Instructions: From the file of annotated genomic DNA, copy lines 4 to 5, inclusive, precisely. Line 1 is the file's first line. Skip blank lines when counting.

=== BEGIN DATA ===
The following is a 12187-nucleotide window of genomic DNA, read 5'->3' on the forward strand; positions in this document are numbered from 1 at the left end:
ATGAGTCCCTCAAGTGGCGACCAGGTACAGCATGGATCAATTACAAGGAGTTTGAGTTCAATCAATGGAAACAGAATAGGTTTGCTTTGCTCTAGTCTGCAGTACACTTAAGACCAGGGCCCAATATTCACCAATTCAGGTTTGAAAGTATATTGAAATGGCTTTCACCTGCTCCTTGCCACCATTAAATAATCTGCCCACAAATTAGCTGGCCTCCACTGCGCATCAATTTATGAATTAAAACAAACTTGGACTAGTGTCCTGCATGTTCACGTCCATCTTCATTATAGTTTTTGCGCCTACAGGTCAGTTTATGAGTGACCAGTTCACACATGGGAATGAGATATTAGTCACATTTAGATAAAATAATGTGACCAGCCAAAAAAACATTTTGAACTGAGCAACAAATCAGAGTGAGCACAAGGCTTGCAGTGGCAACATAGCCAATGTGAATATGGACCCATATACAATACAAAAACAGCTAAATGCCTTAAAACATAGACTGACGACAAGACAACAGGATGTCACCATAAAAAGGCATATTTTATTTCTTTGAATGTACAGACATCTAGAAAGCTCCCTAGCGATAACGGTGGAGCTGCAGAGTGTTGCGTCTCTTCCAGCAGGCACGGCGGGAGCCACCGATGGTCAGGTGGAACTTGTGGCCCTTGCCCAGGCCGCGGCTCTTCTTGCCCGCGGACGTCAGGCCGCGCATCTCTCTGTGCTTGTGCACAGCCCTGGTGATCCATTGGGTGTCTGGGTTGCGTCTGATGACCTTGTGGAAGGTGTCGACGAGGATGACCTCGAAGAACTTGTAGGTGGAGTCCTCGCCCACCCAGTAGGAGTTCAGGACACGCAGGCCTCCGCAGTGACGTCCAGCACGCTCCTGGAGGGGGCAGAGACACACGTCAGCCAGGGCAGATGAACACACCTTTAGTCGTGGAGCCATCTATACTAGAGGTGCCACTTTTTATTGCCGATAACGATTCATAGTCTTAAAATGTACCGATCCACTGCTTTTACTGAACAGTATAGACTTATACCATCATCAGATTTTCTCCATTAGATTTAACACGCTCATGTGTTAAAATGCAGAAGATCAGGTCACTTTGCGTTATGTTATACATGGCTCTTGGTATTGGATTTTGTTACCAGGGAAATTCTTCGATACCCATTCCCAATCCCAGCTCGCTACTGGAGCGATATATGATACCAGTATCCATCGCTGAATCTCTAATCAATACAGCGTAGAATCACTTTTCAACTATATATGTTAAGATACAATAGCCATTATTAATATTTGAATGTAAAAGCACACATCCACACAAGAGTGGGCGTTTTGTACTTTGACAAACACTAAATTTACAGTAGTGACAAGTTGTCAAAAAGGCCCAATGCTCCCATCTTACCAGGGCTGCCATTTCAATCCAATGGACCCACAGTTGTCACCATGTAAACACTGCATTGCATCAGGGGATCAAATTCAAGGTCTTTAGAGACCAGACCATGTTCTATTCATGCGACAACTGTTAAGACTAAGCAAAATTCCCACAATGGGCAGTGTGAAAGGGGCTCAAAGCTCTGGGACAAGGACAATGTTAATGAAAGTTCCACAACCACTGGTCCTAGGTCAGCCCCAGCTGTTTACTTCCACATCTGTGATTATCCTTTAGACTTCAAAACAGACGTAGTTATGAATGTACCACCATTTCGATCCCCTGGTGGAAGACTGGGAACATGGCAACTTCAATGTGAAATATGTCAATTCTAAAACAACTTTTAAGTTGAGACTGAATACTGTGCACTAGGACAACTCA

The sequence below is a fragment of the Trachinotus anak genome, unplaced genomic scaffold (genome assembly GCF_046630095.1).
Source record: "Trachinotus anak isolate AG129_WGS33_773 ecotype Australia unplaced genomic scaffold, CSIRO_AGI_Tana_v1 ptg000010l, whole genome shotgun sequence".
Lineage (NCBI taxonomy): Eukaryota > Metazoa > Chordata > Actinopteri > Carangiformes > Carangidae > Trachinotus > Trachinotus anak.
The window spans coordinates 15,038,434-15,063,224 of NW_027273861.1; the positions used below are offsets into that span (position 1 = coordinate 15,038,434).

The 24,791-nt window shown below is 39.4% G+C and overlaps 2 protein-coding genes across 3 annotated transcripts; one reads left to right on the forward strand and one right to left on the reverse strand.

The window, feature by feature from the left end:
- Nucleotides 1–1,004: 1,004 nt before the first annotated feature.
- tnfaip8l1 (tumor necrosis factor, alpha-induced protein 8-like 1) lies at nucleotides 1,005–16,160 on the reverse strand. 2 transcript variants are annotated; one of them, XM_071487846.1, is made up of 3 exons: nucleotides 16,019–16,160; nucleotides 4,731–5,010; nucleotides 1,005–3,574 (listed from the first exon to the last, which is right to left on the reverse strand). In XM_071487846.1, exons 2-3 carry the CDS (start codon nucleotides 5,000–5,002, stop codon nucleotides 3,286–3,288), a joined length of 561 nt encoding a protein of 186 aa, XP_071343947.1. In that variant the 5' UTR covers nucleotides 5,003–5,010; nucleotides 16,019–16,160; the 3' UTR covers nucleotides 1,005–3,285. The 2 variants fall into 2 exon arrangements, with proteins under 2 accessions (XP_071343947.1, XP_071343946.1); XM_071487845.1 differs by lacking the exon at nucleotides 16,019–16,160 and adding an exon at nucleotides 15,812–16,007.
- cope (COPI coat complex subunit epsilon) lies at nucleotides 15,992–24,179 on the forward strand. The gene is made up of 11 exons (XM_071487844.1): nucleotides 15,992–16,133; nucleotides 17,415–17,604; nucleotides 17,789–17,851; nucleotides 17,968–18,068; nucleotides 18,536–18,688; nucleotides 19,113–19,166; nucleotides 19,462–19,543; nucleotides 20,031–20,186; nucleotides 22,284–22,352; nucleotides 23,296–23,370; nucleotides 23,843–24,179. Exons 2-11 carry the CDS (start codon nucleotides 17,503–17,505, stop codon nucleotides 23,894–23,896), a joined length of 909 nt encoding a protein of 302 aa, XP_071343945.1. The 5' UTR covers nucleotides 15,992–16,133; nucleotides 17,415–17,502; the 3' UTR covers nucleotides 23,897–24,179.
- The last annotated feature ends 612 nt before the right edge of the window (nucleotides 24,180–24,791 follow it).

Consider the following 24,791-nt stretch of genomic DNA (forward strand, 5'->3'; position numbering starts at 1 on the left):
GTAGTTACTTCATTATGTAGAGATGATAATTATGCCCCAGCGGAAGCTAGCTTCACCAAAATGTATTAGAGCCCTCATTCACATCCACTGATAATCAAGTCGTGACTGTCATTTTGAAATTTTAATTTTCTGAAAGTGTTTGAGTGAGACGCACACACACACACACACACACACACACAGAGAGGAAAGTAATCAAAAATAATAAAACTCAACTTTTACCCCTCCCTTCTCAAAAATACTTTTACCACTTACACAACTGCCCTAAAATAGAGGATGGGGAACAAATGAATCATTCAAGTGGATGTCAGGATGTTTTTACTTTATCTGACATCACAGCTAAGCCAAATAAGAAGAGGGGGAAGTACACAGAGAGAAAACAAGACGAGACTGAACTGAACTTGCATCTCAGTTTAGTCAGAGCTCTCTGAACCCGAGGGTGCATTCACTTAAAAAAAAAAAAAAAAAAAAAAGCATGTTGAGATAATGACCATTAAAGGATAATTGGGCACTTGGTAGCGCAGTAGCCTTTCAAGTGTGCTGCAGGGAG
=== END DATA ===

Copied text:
Source record: "Trachinotus anak isolate AG129_WGS33_773 ecotype Australia unplaced genomic scaffold, CSIRO_AGI_Tana_v1 ptg000010l, whole genome shotgun sequence".
Lineage (NCBI taxonomy): Eukaryota > Metazoa > Chordata > Actinopteri > Carangiformes > Carangidae > Trachinotus > Trachinotus anak.